The Dreaded A-Word - Mari Biella
Consider these three different scenarios:
1. The hero of a Regency romance stalks into a drawing-room and greets his bewildered valet with the words ‘What’s up, dude?’
2. A generally well-researched novel set in Mediaeval Europe has a scene in which the protagonist gets out of bed and puts on his underpants. (Underpants, so I’m told, were not commonly worn in the Mediaevael era.)
3. An author deliberately and knowingly introduces anachronisms, such as spaceships or the internet, into a novel set in Tudor England.
Which of these scenarios is worst, or best? Do all of them set your teeth on edge, or just some? Do anachronisms wreck historical fiction, or not? How much difference is there between an anachronism that is introduced by design, and one that is the result of shoddy research?
Historical fiction often (but not always) strives to be realistic, and this realism sometimes extends to a horror of anachronism. The argument seems to be that readers need to be able to suspend their disbelief, and that anachronisms puncture the illusion. G. K. Chesterton put it wonderfully: ‘Tell me that the great Mr Gladstone, in his last hours, was haunted by the ghost of Parnell, and I will be agnostic about it. But tell me that Mr Gladstone, when first presented to Queen Victoria, wore his hat in her drawing-room and slapped her on the back and offered her a cigar, and I am not agnostic at all. That is not impossible; it’s only incredible.’
|G.K. Chesterton. Image c/o Wikimedia Commons.|
The dreaded anachronism, eh? Having had a few tussles with it myself, I sort of know whereof I speak. Once, years ago, I attempted to write a novel set during the English Civil War. It was dire, and will never see the light of day, but it did present me with a few interesting problems regarding my portrayal of the era. The novel was in a realistic vein, and I spent much time researching the period, attending re-enactments, visiting a country house that was furnished much as a house of the period would be, and so on. Such was my commitment to realism, indeed, that I attempted to reproduce the speech of the period. You can imagine how successful that particular enterprise was; the characters sounded like they were reading from the King James Bible. In the end, I reverted to more or less modern English – an anachronism, but a reasonable enough one in the circumstances.
My novel The Quickening is set in Victorian England – and again, is largely realistic. Yes, it’s a ghost story; yes, lots of more-or-less improbable things happen, as they generally do in ghost stories; but I made a conscious decision to position that ghost story within a realistic setting. A framework of realism would, I hoped, help to make the rather unrealistic supernatural elements stronger, would allow readers to suspend their disbelief. Perhaps I was also conditioned by the expectation that historical fiction should be realistic. I’m sure a few anachronisms crept through, but hopefully they were small enough not to drag the book down.
Anachronisms can certainly be annoying on occasion, especially when you’re a neurotic geek like me. One of my particular non-favourites is the scene in Titanic in which a young Rose cheekily tells Mr Ismay what Sigmund Freud would make of his preoccupation with size. For one thing, I’m not sure that a well-bred young lady of the era would possess such daring chutzpah, though I could be wrong about that. Secondly, Freud didn’t publish said theory until several years after Rose’s hair-raising encounter with a giant iceberg, which leads me to conclude that Rose had been doing a spot of time-travelling on the side.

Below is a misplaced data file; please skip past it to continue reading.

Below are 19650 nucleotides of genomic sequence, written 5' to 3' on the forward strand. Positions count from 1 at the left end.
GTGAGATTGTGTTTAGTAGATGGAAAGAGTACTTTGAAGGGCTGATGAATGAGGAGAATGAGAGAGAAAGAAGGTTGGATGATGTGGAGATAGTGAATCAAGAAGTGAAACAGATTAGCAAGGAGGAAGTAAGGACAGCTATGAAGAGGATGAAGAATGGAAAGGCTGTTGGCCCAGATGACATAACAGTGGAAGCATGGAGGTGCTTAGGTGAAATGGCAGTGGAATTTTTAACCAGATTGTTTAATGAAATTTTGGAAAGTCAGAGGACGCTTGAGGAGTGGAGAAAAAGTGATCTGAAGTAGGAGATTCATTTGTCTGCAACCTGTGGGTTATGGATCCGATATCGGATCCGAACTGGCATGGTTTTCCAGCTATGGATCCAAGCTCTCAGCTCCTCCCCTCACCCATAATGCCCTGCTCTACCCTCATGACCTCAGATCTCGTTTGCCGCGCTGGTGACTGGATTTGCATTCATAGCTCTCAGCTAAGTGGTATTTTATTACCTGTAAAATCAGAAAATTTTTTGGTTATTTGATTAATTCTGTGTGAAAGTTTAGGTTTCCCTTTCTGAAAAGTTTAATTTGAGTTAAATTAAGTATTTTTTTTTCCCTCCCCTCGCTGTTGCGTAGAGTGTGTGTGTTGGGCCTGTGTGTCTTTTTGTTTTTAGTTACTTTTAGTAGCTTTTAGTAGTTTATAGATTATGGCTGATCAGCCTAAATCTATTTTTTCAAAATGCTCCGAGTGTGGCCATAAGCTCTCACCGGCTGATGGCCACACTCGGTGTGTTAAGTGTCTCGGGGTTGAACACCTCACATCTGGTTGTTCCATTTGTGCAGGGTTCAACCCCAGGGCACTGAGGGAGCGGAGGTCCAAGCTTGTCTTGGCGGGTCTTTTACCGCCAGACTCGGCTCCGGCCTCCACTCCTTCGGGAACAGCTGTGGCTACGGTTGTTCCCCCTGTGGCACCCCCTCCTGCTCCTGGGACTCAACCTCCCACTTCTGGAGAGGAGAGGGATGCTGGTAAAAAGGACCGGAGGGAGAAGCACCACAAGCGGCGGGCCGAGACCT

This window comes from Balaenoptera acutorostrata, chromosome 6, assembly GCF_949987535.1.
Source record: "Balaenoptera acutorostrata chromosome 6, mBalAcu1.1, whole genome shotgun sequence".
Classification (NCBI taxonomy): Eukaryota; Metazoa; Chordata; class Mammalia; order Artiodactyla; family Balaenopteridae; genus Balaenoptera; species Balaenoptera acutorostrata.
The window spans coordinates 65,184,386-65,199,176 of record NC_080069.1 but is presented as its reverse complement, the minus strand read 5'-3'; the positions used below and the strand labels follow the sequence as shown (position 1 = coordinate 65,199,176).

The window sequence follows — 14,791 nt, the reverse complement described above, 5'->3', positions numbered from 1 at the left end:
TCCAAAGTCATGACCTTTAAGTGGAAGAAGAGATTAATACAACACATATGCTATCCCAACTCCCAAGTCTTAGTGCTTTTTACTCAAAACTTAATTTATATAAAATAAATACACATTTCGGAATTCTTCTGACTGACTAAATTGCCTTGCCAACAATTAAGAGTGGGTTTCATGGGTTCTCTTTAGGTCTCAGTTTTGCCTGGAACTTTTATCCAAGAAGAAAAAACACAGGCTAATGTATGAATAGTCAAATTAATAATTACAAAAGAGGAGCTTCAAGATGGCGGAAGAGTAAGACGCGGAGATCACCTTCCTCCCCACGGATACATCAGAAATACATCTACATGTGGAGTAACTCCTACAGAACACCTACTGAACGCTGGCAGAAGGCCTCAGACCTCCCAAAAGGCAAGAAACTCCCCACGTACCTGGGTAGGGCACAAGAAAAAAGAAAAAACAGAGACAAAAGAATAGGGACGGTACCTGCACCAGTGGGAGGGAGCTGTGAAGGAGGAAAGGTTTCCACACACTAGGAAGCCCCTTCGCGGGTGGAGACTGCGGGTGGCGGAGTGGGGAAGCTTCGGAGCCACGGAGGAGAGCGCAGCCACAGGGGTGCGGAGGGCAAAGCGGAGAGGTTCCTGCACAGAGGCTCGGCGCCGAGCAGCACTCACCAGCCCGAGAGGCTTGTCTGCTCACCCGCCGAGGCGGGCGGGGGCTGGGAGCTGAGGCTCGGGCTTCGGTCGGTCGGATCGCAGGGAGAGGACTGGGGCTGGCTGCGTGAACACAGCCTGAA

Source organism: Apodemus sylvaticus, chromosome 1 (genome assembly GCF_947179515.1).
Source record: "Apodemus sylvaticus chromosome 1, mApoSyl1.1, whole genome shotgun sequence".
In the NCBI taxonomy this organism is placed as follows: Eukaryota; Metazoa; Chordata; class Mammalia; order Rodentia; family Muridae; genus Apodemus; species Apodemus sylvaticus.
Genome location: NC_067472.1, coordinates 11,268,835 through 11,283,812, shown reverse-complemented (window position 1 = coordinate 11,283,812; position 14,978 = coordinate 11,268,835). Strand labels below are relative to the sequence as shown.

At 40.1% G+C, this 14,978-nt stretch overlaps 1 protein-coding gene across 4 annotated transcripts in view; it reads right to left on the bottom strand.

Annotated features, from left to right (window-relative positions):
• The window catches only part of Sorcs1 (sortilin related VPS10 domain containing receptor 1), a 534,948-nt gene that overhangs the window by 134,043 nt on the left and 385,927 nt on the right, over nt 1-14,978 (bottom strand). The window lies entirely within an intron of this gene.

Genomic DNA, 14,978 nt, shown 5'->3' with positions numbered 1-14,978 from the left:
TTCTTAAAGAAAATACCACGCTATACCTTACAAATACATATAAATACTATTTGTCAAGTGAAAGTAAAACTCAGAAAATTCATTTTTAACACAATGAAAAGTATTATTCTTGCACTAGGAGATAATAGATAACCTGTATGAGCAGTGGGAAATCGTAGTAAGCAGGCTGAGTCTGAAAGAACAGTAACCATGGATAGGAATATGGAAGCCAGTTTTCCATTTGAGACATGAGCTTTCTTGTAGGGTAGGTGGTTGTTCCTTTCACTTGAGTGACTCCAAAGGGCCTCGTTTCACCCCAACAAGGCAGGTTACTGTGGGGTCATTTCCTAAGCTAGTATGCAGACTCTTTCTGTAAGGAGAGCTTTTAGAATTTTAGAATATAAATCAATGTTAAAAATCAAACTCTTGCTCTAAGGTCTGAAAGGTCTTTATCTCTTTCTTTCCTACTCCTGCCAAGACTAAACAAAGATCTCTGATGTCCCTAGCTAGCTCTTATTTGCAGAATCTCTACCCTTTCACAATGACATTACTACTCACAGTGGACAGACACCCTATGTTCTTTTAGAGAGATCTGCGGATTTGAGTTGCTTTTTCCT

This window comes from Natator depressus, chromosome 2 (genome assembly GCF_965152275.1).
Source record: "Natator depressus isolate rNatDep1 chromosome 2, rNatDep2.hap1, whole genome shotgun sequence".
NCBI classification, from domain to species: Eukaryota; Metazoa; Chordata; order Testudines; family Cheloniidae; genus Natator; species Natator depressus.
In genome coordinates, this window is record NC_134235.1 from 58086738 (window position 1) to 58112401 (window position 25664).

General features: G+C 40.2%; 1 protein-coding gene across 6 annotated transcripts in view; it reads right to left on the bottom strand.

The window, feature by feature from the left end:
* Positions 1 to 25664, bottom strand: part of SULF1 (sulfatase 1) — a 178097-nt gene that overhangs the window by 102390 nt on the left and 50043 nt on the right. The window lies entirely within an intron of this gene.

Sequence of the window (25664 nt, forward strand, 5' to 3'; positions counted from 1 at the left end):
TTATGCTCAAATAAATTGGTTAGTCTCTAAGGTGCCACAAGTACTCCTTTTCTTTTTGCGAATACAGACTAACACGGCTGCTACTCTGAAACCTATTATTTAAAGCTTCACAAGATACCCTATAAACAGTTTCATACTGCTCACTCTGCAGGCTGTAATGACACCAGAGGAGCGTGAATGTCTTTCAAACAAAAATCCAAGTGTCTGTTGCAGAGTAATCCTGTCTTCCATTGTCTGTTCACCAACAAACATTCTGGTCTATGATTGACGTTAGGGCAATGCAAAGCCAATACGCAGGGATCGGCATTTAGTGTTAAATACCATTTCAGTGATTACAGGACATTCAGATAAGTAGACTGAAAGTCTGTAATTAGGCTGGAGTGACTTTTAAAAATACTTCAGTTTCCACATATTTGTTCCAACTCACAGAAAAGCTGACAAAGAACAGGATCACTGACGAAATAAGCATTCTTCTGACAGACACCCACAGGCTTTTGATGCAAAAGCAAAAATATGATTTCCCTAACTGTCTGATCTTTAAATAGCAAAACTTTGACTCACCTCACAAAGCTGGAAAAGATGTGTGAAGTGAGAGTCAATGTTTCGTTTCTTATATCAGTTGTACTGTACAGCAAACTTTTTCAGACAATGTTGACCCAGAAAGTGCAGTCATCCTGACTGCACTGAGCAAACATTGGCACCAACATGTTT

But then again ... there’s another strand of thought, according to which historical fiction does not only reach back into the past, but forwards – into the present, and perhaps into the future. We see the past through the prism of our own times, unavoidably so. Hilary Mantel’s Wolf Hall is generally realistic, for example, and yet in its examination of power – how it is gained, how it is used and abused, and how the power of the few impacts on the freedoms of the many – it seems to be addressing a very modern concern. In Italo Calvino’s Invisible Cities, some of the cities described take on an oddly anachronistic modern character. It hardly matters; the cities described are metaphors for states of mind, attitudes, beliefs. Marco Polo describes his story of one city as ‘an approximate reflection, like every human creation.’
The question, perhaps, is this: if an author deliberately introduces anachronisms into a work, does that work then step out of the realm of historical fiction, and become speculative or experimental fiction? This is more than a matter of theoretical concern for me. I’ve recently been brushing the dust off an old manuscript that I once despaired of, and now think might work after all. It’s historical, in a sense, being set in Victorian London. This is, however, a slightly alternative Victorian London, and the protagonist has a strange connection to our own times, for reasons that I couldn’t explain without entering spoiler territory. Anachronism is the name of the game here, as this cheery collage that I put together to illustrate the novel suggests:
Oh well. It’s not pure historical fiction, so hopefully any prospective readers wouldn’t be too dismayed by its anachronisms. It belongs, perhaps, under the bracket of sci-fi or speculative fiction; I’d opt for steampunk, but it’s not technological enough to fit easily into that category. Maybe it belongs to that group of novels that don’t fit easily into any genre at all.
I leave you with an example of anachronism as God surely intended.